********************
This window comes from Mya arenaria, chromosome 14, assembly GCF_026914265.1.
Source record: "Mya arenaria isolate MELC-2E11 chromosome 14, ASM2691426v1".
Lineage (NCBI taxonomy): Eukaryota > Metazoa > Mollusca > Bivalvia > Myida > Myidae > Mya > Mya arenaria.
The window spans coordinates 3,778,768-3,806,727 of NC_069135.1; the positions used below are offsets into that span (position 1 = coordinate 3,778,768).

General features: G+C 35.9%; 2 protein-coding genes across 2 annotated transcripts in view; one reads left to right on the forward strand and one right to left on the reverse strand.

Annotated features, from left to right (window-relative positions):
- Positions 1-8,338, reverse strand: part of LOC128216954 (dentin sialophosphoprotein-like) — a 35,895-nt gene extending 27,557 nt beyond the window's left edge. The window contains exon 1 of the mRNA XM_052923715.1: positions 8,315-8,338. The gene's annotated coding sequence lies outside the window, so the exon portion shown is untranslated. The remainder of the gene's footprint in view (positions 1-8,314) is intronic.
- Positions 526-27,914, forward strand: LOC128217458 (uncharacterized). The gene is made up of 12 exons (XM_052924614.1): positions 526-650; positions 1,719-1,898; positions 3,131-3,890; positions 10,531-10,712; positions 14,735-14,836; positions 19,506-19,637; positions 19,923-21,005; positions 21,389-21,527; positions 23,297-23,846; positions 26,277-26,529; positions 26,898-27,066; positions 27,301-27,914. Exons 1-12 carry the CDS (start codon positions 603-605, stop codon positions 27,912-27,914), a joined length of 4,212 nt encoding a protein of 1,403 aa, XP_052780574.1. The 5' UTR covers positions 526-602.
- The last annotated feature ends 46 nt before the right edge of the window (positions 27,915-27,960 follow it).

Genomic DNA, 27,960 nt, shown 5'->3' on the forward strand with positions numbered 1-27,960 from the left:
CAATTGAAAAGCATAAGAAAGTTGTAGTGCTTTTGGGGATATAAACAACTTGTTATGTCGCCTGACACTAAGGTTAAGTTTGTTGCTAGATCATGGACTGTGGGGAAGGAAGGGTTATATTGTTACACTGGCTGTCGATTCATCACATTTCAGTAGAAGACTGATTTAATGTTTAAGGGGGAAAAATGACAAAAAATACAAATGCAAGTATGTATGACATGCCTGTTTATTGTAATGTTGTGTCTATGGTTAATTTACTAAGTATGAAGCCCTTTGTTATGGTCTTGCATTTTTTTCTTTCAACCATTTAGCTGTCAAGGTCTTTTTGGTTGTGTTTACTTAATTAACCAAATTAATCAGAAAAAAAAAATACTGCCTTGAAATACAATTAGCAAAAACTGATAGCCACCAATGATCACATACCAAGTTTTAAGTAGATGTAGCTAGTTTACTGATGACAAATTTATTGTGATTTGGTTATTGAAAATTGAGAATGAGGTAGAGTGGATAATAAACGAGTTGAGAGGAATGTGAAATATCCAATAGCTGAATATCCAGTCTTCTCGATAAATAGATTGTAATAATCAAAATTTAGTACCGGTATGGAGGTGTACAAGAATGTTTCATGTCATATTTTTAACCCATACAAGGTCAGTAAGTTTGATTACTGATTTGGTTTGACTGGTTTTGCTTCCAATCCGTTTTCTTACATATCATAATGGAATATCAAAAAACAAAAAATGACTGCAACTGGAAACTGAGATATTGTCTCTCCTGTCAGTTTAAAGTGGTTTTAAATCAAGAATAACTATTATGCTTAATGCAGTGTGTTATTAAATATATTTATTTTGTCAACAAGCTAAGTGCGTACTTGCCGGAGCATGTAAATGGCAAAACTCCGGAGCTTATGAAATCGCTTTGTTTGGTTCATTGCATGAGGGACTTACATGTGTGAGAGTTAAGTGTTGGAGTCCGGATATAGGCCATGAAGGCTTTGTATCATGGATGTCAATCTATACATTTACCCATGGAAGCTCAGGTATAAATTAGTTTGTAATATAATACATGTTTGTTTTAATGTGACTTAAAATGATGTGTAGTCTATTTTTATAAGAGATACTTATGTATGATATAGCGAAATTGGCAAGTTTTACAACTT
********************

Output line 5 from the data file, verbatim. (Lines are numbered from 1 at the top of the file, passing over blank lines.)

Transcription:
General features: G+C 35.9%; 2 protein-coding genes across 2 annotated transcripts in view; one reads left to right on the forward strand and one right to left on the reverse strand.